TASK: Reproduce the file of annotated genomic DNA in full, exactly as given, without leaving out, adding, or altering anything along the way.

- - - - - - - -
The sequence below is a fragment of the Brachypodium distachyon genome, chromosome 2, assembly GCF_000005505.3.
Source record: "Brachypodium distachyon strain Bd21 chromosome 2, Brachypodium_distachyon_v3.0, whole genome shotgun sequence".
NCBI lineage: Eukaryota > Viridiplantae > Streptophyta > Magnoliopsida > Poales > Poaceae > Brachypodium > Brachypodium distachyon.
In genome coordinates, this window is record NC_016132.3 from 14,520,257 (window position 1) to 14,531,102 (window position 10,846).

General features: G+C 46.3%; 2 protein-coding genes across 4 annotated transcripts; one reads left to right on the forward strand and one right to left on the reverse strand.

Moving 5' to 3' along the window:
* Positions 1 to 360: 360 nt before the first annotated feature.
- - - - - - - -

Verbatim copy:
The sequence below is a fragment of the Brachypodium distachyon genome, chromosome 2, assembly GCF_000005505.3.
Source record: "Brachypodium distachyon strain Bd21 chromosome 2, Brachypodium_distachyon_v3.0, whole genome shotgun sequence".
NCBI lineage: Eukaryota > Viridiplantae > Streptophyta > Magnoliopsida > Poales > Poaceae > Brachypodium > Brachypodium distachyon.
In genome coordinates, this window is record NC_016132.3 from 14,520,257 (window position 1) to 14,531,102 (window position 10,846).

General features: G+C 46.3%; 2 protein-coding genes across 4 annotated transcripts; one reads left to right on the forward strand and one right to left on the reverse strand.

Moving 5' to 3' along the window:
* Positions 1 to 360: 360 nt before the first annotated feature.